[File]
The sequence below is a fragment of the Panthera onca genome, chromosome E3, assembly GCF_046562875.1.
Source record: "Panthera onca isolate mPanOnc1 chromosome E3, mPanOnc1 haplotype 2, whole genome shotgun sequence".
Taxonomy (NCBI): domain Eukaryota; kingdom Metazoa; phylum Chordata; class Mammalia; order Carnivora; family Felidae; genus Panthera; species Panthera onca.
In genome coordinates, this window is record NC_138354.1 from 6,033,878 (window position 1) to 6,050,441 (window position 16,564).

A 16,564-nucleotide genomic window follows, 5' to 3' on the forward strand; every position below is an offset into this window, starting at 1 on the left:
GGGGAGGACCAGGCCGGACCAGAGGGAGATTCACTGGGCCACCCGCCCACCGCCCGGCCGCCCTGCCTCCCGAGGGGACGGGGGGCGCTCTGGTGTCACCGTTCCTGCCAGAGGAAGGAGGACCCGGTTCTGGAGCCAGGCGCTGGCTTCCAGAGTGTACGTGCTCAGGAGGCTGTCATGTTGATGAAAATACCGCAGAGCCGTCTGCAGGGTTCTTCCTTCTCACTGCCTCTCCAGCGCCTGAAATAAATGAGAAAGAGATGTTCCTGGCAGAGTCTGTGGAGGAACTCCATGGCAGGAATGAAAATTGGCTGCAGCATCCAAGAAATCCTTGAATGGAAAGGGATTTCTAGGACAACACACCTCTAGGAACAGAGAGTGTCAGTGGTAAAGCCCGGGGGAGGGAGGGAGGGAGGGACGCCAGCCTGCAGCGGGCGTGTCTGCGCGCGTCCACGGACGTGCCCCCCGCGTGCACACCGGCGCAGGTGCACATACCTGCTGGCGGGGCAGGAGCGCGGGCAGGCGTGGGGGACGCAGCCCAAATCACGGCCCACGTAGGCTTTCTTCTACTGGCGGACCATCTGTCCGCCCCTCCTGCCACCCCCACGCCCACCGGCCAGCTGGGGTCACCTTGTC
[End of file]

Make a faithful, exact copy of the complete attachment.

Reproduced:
The sequence below is a fragment of the Panthera onca genome, chromosome E3, assembly GCF_046562875.1.
Source record: "Panthera onca isolate mPanOnc1 chromosome E3, mPanOnc1 haplotype 2, whole genome shotgun sequence".
Taxonomy (NCBI): domain Eukaryota; kingdom Metazoa; phylum Chordata; class Mammalia; order Carnivora; family Felidae; genus Panthera; species Panthera onca.
In genome coordinates, this window is record NC_138354.1 from 6,033,878 (window position 1) to 6,050,441 (window position 16,564).

A 16,564-nucleotide genomic window follows, 5' to 3' on the forward strand; every position below is an offset into this window, starting at 1 on the left:
GGGGAGGACCAGGCCGGACCAGAGGGAGATTCACTGGGCCACCCGCCCACCGCCCGGCCGCCCTGCCTCCCGAGGGGACGGGGGGCGCTCTGGTGTCACCGTTCCTGCCAGAGGAAGGAGGACCCGGTTCTGGAGCCAGGCGCTGGCTTCCAGAGTGTACGTGCTCAGGAGGCTGTCATGTTGATGAAAATACCGCAGAGCCGTCTGCAGGGTTCTTCCTTCTCACTGCCTCTCCAGCGCCTGAAATAAATGAGAAAGAGATGTTCCTGGCAGAGTCTGTGGAGGAACTCCATGGCAGGAATGAAAATTGGCTGCAGCATCCAAGAAATCCTTGAATGGAAAGGGATTTCTAGGACAACACACCTCTAGGAACAGAGAGTGTCAGTGGTAAAGCCCGGGGGAGGGAGGGAGGGAGGGACGCCAGCCTGCAGCGGGCGTGTCTGCGCGCGTCCACGGACGTGCCCCCCGCGTGCACACCGGCGCAGGTGCACATACCTGCTGGCGGGGCAGGAGCGCGGGCAGGCGTGGGGGACGCAGCCCAAATCACGGCCCACGTAGGCTTTCTTCTACTGGCGGACCATCTGTCCGCCCCTCCTGCCACCCCCACGCCCACCGGCCAGCTGGGGTCACCTTGTC